Struggling with Easter

Behold, I make all things new.

Revelations 21: 5

Trembling and bewildered, the women went out and fled from the tomb. They said nothing to anyone, because they were afraid.” Mk16:8.  The earliest manuscripts of Mark’s gospel end with this verse. For us believers in the 21st century it is quite perplexing to end such a central story so abruptly and with such a negative tone. The whole buildup of the Jesus narrative is somehow put into question by the same persons who were closest to Jesus and possibly the ones who would carry the flame into the new phase of the history of salvation. Even if Mark’s gospel was extended later on by 10 verses, the post resurrection narrative is very scanty and speedily wrapped up.

What is happening here? I am struck by a quote from Blasé Paschal when he says that: “In faith there is enough light for those who want to believe and enough shadows to blind those who don’t.” Faith is very tricky! It requires the whole person to embrace it and demands risks to be taken. Certainty, and not doubt, is the enemy of faith. For many of us who grew in an environment of faith; where the Jesus story was recounted to us over and over again; who entered deeper through some studies or scripture sharing into the mystery of our Salvation; we tend to take for granted the struggles of people who historically witnessed Jesus. Nothing was black or white. All that one day felt clear and certain about him was easily put into doubt next day by some legitimate religious authority or by Jesus’ way of doing things. So, belief in the whole of Jesus’ story was quite a laborious process.

Easter for the first Christian communities did not necessarily recur annually on the date but was a whole year process to come to terms with what happened with Jesus and his impact on their lives. Easter was a concrete event; it was a real person whom they both grieved and enjoyed personally. It was tangible in their lives, and it was creative in its expression.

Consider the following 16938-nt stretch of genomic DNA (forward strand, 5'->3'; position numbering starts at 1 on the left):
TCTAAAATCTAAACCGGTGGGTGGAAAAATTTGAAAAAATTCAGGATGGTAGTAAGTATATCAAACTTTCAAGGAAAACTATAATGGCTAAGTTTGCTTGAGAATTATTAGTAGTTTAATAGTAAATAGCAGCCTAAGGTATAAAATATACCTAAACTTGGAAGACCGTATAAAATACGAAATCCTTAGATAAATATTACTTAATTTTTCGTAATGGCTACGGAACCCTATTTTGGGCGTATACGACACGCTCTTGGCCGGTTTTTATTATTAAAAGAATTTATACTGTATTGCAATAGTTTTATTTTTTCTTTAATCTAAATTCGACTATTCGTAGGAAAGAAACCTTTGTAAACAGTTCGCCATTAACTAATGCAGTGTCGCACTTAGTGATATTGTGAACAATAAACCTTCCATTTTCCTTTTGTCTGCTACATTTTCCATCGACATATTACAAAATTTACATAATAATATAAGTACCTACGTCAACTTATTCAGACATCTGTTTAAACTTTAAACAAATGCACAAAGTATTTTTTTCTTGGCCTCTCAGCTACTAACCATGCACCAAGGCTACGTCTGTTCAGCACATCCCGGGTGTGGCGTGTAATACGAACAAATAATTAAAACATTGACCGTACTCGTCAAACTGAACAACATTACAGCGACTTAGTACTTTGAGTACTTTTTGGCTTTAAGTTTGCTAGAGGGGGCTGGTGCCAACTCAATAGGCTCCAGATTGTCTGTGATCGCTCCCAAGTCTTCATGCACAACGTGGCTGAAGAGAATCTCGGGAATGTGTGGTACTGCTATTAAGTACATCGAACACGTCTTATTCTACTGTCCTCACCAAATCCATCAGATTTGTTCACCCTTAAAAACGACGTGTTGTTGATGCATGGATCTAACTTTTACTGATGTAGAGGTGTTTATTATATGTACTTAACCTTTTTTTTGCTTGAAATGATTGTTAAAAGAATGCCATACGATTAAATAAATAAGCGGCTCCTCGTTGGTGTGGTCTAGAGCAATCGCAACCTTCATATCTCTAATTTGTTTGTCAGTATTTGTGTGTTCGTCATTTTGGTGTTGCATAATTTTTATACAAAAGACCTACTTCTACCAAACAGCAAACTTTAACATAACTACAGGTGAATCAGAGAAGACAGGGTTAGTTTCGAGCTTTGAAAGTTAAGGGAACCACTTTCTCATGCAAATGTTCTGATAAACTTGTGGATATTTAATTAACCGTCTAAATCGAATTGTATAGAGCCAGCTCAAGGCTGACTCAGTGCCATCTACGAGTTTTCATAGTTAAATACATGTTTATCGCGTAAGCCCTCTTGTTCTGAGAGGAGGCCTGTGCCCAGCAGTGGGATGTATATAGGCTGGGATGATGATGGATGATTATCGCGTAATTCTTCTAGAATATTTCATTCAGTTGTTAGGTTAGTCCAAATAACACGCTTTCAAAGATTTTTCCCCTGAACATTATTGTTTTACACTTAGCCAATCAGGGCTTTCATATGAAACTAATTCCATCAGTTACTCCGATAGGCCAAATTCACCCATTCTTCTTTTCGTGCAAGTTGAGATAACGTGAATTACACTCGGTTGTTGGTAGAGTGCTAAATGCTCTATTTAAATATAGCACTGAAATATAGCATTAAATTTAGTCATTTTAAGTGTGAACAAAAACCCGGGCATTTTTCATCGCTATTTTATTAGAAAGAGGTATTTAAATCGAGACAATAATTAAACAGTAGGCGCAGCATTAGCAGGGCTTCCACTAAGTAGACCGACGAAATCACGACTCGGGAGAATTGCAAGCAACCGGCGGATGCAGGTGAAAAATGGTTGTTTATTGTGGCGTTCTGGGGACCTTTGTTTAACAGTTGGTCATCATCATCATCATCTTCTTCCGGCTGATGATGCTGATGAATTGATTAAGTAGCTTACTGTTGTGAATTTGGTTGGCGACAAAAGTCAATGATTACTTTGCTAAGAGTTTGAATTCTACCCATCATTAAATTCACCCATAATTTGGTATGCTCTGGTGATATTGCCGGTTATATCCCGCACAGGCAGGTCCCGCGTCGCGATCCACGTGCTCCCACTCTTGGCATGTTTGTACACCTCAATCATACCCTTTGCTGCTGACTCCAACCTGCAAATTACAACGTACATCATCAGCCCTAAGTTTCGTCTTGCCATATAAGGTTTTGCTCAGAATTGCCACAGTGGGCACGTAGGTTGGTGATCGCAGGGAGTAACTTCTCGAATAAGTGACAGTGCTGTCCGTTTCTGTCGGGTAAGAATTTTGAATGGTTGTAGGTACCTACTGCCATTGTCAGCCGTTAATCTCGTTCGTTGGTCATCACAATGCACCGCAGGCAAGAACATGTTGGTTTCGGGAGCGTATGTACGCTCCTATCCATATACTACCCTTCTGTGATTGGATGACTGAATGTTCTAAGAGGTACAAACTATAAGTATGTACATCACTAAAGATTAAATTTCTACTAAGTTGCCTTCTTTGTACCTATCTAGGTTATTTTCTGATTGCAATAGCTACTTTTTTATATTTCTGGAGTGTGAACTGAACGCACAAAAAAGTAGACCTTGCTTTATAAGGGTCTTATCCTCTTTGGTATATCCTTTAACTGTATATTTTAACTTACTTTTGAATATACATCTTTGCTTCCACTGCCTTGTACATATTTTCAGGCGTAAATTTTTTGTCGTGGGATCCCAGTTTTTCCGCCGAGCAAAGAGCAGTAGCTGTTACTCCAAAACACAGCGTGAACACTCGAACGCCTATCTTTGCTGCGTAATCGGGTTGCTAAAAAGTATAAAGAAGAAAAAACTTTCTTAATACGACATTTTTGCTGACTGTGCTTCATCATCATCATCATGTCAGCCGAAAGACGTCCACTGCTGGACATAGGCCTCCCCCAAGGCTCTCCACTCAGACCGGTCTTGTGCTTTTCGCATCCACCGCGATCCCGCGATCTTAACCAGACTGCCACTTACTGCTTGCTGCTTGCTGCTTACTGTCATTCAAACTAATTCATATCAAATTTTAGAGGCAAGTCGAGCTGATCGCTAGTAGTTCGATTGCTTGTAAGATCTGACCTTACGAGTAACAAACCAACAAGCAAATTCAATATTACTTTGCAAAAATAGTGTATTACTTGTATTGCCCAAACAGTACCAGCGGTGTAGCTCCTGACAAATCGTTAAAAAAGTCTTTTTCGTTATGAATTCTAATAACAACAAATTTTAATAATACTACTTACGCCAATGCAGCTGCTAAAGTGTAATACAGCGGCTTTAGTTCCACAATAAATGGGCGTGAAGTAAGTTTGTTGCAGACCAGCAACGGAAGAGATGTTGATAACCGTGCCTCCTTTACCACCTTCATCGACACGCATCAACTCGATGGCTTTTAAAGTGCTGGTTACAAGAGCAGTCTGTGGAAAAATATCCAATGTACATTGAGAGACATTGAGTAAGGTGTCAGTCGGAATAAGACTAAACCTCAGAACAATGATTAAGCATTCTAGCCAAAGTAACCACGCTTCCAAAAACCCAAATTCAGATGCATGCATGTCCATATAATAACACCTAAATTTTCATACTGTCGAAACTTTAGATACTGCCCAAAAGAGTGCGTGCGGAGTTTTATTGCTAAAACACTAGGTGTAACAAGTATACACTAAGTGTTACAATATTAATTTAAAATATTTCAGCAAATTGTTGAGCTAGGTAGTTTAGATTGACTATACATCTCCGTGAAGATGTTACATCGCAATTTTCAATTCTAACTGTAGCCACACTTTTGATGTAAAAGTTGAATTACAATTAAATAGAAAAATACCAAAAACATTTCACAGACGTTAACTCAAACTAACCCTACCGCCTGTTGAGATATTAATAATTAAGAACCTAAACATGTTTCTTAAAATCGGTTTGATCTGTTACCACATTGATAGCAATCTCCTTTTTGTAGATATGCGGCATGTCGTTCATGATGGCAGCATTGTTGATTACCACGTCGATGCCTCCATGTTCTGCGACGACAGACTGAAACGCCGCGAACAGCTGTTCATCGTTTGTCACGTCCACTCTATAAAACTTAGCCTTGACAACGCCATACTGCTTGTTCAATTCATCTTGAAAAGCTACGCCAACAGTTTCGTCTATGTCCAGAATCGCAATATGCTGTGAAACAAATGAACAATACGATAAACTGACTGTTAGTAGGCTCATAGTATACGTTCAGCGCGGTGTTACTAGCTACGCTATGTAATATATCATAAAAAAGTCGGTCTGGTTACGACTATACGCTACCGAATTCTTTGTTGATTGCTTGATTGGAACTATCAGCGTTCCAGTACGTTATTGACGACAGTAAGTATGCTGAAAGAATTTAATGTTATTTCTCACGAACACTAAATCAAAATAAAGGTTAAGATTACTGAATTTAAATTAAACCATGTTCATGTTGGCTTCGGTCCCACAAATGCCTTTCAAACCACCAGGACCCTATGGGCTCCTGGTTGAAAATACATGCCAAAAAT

On the other hand, centuries of faith, culture, tradition and even syncretism have produced an Easter which up to a year ago most of us where familiar with. It came on the date set by the lunar calendar and our mood was made to synch with the time determined by the liturgical year. These powerful symbolic gestures somehow helped us to enter into the Easter mystery.

But this year is different. Unplanned and not predicted, to our big surprise all that was routine and expected had to be drastically abandoned because of this global pandemic. Suddenly we found ourselves locked up, isolated, divested from our usual fret of the season and deprived of the essentials and non-essentials of our faith practices. For many Easter will be just a date on the 2020 calendar, now that the externals are no more. But for others this is a moment of grace. Like the first Christian communities Easter will probably be like the first one; quiet, unmarked by pomp, raw as an event, lived with those who are close enough to be quarantined with.

This is a test of our maturity in faith. For those who like the women at the tomb risk, out of love, to pick up the pieces of what was left of Jesus, they might encounter the central person of Easter and not the symbolic language surrounding him. This year most of the symbols will go silent and maybe it is a good opportunity to see where we stand in our relationship with Jesus. The presence of doubt and fear make our encounter with him real and personal. Like the women we might also try to convey our experience to those with whom we are in close proximity and become missionaries under the roof which we call home or community. Like the evangelist Mark, I feel that in such an early stage of our new experience there is not much to write, but much to trust.

In the 1986 film “The Mission”, after the virus of greed destroyed a whole tribe in the Amazon jungle, the producer gives us the last scene: a handful of young children climbing into their canoes rowing down the river – starting all over again. It is a bittersweet scene of loss and hope. New beginnings carry with them this possibility, that of shedding off old skin and taking on new challenges. Maybe without this pandemic Easter would have been a repeat of the past. In our current situation Easter may become a possibility for reinventing ourselves both personally and as Church, letting Christ be less of a symbol and more of a personal relationship.

See, I will create new heavens and a new earth.
The former things will not be remembered,
    nor will they come to mind.
But be glad and rejoice forever in what I will create,
for I will create Jerusalem to be a delight and its people a joy

Isaiah 65: 17-18

Wishing you a blessed Easter.

Fr Mark Grima mssp
Superior General